Usually, the greater the crisis, the greater the opportunity. At times, such levels of disruption can feel almost like chaos. Some of you may have been fans of the popular series Game of Thrones in which the scheming character Littlefinger is confronted by the astutely political Varys who warns him of the realm’s descent into chaos. Littlefinger defends his actions by observing, “Chaos isn’t a pit. Chaos is a ladder.” “Many who try to climb it fail and never get to try again. The fall breaks them. And some are given a chance to climb, but they refuse. They cling to the realm, or the gods, or love… Illusions. Only the ladder is real, the climb is all there is.”
Emerging from crisis
Today, we face an unprecedented climb in higher education. As we recover from the impact of the COVID-19 pandemic, some of us will refuse the opportunity before us. Others have already been broken. Happily, some of us have embraced this chaos and see the ladder of opportunity it offers—so, we climb it. But where exactly does this ladder lead us? Kim and Maloney (2020) in their recent work, Learning Innovation and the Future of Higher Education acknowledge the uncertainty of this journey, while emphasizing that it will exist somewhere at the intersection of learning, technology, design, and organizational change. What happens in the classroom, they contend, is always a function of many variables outside it.
As we all adjust to a reality of continued uncertainty, we can see something of a light at the end of this tunnel. What’s illuminated on the other side is yet to be seen, a world of shadows and new patterns that has been painted by a shifted assumption. Online and hybridized teaching and learning (no matter what the label) is not likely to be put back in the bottle. Our faculty and their entire support systems have risen to this challenge with stellar marks. Our students have proven that they can succeed at comparable rates in what may be the direst of circumstances. We are all left wondering what will come of these events. Will this continued acceleration and expansion of innovation be the new norm? How will our fiscal models adjust over time? What will this mean for traditional roles and responsibilities throughout our systems? Perhaps there is a framework here that we can look to better process this situation and to continue our climb.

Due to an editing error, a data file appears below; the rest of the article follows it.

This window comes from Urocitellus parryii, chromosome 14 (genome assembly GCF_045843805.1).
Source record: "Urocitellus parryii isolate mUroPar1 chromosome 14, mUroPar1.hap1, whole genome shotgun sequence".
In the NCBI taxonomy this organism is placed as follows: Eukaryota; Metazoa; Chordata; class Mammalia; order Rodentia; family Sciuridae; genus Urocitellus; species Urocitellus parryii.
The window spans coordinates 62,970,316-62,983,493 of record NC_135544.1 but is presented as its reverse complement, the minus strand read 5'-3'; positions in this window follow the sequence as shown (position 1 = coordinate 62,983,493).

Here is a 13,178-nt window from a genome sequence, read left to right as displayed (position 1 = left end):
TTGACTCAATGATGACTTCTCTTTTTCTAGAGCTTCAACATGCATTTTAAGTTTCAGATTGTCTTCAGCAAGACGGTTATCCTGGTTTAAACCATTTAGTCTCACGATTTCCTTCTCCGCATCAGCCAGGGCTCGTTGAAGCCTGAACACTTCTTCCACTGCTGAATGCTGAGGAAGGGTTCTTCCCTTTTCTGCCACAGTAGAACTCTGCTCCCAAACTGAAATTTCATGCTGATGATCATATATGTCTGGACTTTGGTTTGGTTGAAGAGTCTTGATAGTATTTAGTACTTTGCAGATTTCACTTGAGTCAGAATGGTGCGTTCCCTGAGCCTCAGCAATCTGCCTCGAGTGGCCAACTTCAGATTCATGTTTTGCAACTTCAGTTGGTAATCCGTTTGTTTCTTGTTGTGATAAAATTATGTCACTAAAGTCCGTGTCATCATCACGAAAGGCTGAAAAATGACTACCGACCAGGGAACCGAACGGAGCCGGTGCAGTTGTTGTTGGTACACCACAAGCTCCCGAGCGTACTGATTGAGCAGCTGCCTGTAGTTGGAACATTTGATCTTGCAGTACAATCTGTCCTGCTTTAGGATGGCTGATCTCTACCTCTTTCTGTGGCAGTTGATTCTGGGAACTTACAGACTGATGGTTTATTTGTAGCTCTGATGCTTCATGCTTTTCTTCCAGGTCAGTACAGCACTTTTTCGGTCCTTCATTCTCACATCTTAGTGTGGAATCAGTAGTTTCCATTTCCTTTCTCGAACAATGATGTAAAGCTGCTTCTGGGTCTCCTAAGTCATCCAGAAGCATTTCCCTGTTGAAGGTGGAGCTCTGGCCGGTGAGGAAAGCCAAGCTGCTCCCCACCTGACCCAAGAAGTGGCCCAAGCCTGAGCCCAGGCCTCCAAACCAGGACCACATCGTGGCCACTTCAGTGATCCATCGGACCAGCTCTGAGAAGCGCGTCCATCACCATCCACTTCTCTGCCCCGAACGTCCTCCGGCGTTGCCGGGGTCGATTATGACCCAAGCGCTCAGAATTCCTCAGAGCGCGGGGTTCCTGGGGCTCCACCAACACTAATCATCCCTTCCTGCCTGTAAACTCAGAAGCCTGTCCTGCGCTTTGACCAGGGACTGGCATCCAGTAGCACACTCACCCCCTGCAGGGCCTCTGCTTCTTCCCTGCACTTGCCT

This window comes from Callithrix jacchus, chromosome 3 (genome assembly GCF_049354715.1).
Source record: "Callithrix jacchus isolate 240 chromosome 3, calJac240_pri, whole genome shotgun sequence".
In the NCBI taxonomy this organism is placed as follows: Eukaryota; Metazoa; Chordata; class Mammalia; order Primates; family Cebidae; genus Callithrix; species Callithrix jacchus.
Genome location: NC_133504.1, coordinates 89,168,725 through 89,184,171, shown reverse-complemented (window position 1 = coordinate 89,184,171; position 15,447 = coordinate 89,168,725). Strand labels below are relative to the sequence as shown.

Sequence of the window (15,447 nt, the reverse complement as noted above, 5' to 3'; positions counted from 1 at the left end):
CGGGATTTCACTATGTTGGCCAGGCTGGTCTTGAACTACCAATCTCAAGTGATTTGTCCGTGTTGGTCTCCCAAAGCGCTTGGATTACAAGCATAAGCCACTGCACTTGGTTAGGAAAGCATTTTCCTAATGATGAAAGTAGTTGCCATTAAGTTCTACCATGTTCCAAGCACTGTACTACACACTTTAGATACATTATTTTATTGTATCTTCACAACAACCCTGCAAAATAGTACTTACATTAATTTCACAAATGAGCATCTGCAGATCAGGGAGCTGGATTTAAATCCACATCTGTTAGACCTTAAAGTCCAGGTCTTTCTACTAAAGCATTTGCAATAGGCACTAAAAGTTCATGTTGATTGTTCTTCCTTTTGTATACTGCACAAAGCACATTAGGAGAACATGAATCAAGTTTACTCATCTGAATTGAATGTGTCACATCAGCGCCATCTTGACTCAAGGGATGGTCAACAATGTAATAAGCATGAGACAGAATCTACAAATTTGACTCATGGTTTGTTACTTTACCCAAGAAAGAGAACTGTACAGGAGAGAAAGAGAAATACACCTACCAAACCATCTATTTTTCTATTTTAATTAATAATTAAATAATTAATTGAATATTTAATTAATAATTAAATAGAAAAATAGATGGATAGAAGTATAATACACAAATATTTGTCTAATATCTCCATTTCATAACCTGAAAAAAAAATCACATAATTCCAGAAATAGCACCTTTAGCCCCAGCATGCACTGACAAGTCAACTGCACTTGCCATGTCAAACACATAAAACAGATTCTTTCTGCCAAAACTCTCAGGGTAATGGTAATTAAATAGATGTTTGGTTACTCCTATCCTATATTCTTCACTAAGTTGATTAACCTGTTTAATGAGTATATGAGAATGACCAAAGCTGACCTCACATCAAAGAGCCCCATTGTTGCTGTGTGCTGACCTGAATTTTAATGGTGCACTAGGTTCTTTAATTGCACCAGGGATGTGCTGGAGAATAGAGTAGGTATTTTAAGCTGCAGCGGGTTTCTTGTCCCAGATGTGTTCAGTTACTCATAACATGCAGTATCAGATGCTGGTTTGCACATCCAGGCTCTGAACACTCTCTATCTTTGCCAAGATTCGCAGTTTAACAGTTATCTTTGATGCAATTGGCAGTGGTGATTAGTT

In the coming weeks I hope you can join me and the EvoLLLution community as we all move forward. If you see this evolution, from recruiting to retention, challenging every higher education institution to address its core culture in post-pandemic economic recovery, you may enjoy this discourse. Key points in this article series for leaders will be:
- The New Dimensions of Scholarship: Shifting faculty development from morbidity models to students success predictive analytics
- The Journey to Fusion Teaching: Evolving traditional class scheduling to individualized optimization at the learning object level
- The Emerging Helix Curriculum: Merging liberal arts and career and technical education toward the future of work
- Creating and Sustaining Regional Talent Ecosystems in a Complex Molecular Economy: A new pathway focused on retention
Whatever your vision for our college in 2030 and beyond, artificial intelligence, BlockChain, deep analytics, near-field communication and a host of other technologies are only some of the advancements that merit exploration alongside the even more complex human issues of shifting assumptions and organizational cultures across higher education and the sea of stakeholders we serve.
“Congratulations Jayden,” chirped Sammy as Jayden tapped the incoming message at the end of her long day. “You’ve reached your program’s 25% milestone!” Pictures of her advocates swirled around the icons now dancing across the wall of her tiny apartment. Professors, adjuncts, advisors, college foundation members, her current employer, fellow students, and Jayden’s mom appeared. The word cloud before her grew with messages of encouragement, inspiration, and motivation. Major companies’ logos and regional prospective employers in her degree pathway offered clickable rewards. Jayden tapped one, sharing details of a scheduled company site visit and internship. “Maybe I’ll just start my own business,” she thought. The background music began to fade as she clicked the Dunkin Donut’ icon and accepted her free coffee token and fell asleep.
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Author Perspective: Administrator